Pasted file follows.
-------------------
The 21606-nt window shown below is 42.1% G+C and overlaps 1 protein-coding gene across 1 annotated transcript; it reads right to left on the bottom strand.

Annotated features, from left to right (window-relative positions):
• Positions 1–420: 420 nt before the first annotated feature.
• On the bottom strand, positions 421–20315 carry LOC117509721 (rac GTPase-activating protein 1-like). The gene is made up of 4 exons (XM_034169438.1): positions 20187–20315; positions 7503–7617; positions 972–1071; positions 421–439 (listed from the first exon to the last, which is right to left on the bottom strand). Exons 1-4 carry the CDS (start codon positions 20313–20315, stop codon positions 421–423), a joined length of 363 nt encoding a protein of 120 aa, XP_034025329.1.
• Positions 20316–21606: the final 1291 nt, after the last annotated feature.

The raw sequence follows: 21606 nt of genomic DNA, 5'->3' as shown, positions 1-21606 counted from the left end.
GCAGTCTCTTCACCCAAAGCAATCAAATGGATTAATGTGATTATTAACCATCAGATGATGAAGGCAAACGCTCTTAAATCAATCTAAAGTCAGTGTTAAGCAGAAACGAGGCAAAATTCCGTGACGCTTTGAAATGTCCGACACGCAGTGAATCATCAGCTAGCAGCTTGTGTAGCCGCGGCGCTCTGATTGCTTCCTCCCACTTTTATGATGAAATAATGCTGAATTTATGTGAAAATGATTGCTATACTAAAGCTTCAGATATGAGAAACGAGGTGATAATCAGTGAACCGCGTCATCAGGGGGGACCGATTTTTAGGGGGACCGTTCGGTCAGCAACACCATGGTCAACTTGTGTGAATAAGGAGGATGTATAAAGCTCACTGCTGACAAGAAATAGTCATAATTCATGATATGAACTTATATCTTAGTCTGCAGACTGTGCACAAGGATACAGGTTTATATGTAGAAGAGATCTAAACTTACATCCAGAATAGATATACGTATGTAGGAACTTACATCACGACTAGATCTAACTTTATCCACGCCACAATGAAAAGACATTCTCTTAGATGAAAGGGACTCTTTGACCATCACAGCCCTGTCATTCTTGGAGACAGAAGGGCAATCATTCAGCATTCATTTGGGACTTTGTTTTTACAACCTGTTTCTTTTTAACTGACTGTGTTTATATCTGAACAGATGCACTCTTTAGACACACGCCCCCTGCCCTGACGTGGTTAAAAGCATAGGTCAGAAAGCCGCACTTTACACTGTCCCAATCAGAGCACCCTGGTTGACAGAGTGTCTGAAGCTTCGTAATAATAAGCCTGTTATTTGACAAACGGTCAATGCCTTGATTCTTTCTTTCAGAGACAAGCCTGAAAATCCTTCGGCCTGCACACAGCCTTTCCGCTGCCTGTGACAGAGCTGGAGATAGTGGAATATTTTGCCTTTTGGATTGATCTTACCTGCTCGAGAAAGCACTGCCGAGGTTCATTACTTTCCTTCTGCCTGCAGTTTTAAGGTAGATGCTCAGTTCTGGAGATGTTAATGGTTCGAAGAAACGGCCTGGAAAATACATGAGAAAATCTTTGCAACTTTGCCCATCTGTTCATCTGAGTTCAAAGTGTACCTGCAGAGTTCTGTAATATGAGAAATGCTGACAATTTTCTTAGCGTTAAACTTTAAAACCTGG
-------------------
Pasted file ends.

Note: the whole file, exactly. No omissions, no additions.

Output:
The 21606-nt window shown below is 42.1% G+C and overlaps 1 protein-coding gene across 1 annotated transcript; it reads right to left on the bottom strand.

Annotated features, from left to right (window-relative positions):
• Positions 1–420: 420 nt before the first annotated feature.
• On the bottom strand, positions 421–20315 carry LOC117509721 (rac GTPase-activating protein 1-like). The gene is made up of 4 exons (XM_034169438.1): positions 20187–20315; positions 7503–7617; positions 972–1071; positions 421–439 (listed from the first exon to the last, which is right to left on the bottom strand). Exons 1-4 carry the CDS (start codon positions 20313–20315, stop codon positions 421–423), a joined length of 363 nt encoding a protein of 120 aa, XP_034025329.1.
• Positions 20316–21606: the final 1291 nt, after the last annotated feature.

The raw sequence follows: 21606 nt of genomic DNA, 5'->3' as shown, positions 1-21606 counted from the left end.
GCAGTCTCTTCACCCAAAGCAATCAAATGGATTAATGTGATTATTAACCATCAGATGATGAAGGCAAACGCTCTTAAATCAATCTAAAGTCAGTGTTAAGCAGAAACGAGGCAAAATTCCGTGACGCTTTGAAATGTCCGACACGCAGTGAATCATCAGCTAGCAGCTTGTGTAGCCGCGGCGCTCTGATTGCTTCCTCCCACTTTTATGATGAAATAATGCTGAATTTATGTGAAAATGATTGCTATACTAAAGCTTCAGATATGAGAAACGAGGTGATAATCAGTGAACCGCGTCATCAGGGGGGACCGATTTTTAGGGGGACCGTTCGGTCAGCAACACCATGGTCAACTTGTGTGAATAAGGAGGATGTATAAAGCTCACTGCTGACAAGAAATAGTCATAATTCATGATATGAACTTATATCTTAGTCTGCAGACTGTGCACAAGGATACAGGTTTATATGTAGAAGAGATCTAAACTTACATCCAGAATAGATATACGTATGTAGGAACTTACATCACGACTAGATCTAACTTTATCCACGCCACAATGAAAAGACATTCTCTTAGATGAAAGGGACTCTTTGACCATCACAGCCCTGTCATTCTTGGAGACAGAAGGGCAATCATTCAGCATTCATTTGGGACTTTGTTTTTACAACCTGTTTCTTTTTAACTGACTGTGTTTATATCTGAACAGATGCACTCTTTAGACACACGCCCCCTGCCCTGACGTGGTTAAAAGCATAGGTCAGAAAGCCGCACTTTACACTGTCCCAATCAGAGCACCCTGGTTGACAGAGTGTCTGAAGCTTCGTAATAATAAGCCTGTTATTTGACAAACGGTCAATGCCTTGATTCTTTCTTTCAGAGACAAGCCTGAAAATCCTTCGGCCTGCACACAGCCTTTCCGCTGCCTGTGACAGAGCTGGAGATAGTGGAATATTTTGCCTTTTGGATTGATCTTACCTGCTCGAGAAAGCACTGCCGAGGTTCATTACTTTCCTTCTGCCTGCAGTTTTAAGGTAGATGCTCAGTTCTGGAGATGTTAATGGTTCGAAGAAACGGCCTGGAAAATACATGAGAAAATCTTTGCAACTTTGCCCATCTGTTCATCTGAGTTCAAAGTGTACCTGCAGAGTTCTGTAATATGAGAAATGCTGACAATTTTCTTAGCGTTAAACTTTAAAACCTGG